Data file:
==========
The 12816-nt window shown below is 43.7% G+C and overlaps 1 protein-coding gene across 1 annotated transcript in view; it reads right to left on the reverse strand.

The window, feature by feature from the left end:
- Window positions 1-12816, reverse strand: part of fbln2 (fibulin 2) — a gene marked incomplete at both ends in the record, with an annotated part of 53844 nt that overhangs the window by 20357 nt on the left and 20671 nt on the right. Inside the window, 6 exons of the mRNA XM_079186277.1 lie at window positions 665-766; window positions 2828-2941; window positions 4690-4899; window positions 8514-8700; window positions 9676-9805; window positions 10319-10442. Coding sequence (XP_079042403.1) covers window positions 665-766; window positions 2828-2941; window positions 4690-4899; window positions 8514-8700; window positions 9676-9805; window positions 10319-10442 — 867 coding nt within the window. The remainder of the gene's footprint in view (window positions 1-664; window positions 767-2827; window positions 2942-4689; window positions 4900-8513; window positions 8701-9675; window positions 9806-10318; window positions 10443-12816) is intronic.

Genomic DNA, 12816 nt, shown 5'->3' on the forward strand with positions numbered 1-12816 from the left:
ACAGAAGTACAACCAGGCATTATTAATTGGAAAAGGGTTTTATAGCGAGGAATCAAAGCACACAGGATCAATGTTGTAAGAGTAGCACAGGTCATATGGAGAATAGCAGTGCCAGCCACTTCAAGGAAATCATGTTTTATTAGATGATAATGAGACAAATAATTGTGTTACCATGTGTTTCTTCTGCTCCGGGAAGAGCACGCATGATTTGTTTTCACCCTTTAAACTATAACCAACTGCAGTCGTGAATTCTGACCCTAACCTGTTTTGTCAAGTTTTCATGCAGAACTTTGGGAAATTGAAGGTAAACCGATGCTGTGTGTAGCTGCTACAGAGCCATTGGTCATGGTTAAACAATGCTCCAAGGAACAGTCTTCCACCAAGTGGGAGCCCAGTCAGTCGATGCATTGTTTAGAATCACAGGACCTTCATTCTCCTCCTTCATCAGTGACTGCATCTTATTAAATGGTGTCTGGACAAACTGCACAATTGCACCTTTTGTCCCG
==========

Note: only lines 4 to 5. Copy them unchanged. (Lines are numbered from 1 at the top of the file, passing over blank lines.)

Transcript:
Genomic DNA, 12816 nt, shown 5'->3' on the forward strand with positions numbered 1-12816 from the left:
ACAGAAGTACAACCAGGCATTATTAATTGGAAAAGGGTTTTATAGCGAGGAATCAAAGCACACAGGATCAATGTTGTAAGAGTAGCACAGGTCATATGGAGAATAGCAGTGCCAGCCACTTCAAGGAAATCATGTTTTATTAGATGATAATGAGACAAATAATTGTGTTACCATGTGTTTCTTCTGCTCCGGGAAGAGCACGCATGATTTGTTTTCACCCTTTAAACTATAACCAACTGCAGTCGTGAATTCTGACCCTAACCTGTTTTGTCAAGTTTTCATGCAGAACTTTGGGAAATTGAAGGTAAACCGATGCTGTGTGTAGCTGCTACAGAGCCATTGGTCATGGTTAAACAATGCTCCAAGGAACAGTCTTCCACCAAGTGGGAGCCCAGTCAGTCGATGCATTGTTTAGAATCACAGGACCTTCATTCTCCTCCTTCATCAGTGACTGCATCTTATTAAATGGTGTCTGGACAAACTGCACAATTGCACCTTTTGTCCCG